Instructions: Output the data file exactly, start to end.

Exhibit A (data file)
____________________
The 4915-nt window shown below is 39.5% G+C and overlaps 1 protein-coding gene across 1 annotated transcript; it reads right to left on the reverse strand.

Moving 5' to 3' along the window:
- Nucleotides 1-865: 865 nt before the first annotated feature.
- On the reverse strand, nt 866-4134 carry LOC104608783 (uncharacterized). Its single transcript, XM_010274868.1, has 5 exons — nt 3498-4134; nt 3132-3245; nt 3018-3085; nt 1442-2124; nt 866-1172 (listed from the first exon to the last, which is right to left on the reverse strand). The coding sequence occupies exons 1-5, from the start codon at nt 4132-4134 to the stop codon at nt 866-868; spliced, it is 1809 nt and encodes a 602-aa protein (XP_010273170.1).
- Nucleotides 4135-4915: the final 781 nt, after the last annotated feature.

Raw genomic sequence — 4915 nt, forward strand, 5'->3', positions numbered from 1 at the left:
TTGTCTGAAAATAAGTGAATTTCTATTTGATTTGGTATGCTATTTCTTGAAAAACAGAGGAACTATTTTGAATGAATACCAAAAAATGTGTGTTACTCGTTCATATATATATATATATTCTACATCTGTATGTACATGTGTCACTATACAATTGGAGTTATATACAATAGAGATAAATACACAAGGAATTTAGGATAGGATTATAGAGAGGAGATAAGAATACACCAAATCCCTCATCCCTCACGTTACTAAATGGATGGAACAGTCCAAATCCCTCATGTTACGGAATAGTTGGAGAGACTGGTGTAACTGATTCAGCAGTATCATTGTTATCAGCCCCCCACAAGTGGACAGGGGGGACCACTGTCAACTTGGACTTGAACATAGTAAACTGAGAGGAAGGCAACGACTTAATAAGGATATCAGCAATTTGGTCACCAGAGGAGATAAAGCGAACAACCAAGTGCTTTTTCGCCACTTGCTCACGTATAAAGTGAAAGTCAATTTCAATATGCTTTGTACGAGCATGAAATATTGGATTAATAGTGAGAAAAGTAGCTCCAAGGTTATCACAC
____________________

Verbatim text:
The 4915-nt window shown below is 39.5% G+C and overlaps 1 protein-coding gene across 1 annotated transcript; it reads right to left on the reverse strand.

Moving 5' to 3' along the window:
- Nucleotides 1-865: 865 nt before the first annotated feature.
- On the reverse strand, nt 866-4134 carry LOC104608783 (uncharacterized). Its single transcript, XM_010274868.1, has 5 exons — nt 3498-4134; nt 3132-3245; nt 3018-3085; nt 1442-2124; nt 866-1172 (listed from the first exon to the last, which is right to left on the reverse strand). The coding sequence occupies exons 1-5, from the start codon at nt 4132-4134 to the stop codon at nt 866-868; spliced, it is 1809 nt and encodes a 602-aa protein (XP_010273170.1).
- Nucleotides 4135-4915: the final 781 nt, after the last annotated feature.

Raw genomic sequence — 4915 nt, forward strand, 5'->3', positions numbered from 1 at the left:
TTGTCTGAAAATAAGTGAATTTCTATTTGATTTGGTATGCTATTTCTTGAAAAACAGAGGAACTATTTTGAATGAATACCAAAAAATGTGTGTTACTCGTTCATATATATATATATATTCTACATCTGTATGTACATGTGTCACTATACAATTGGAGTTATATACAATAGAGATAAATACACAAGGAATTTAGGATAGGATTATAGAGAGGAGATAAGAATACACCAAATCCCTCATCCCTCACGTTACTAAATGGATGGAACAGTCCAAATCCCTCATGTTACGGAATAGTTGGAGAGACTGGTGTAACTGATTCAGCAGTATCATTGTTATCAGCCCCCCACAAGTGGACAGGGGGGACCACTGTCAACTTGGACTTGAACATAGTAAACTGAGAGGAAGGCAACGACTTAATAAGGATATCAGCAATTTGGTCACCAGAGGAGATAAAGCGAACAACCAAGTGCTTTTTCGCCACTTGCTCACGTATAAAGTGAAAGTCAATTTCAATATGCTTTGTACGAGCATGAAATATTGGATTAATAGTGAGAAAAGTAGCTCCAAGGTTATCACAC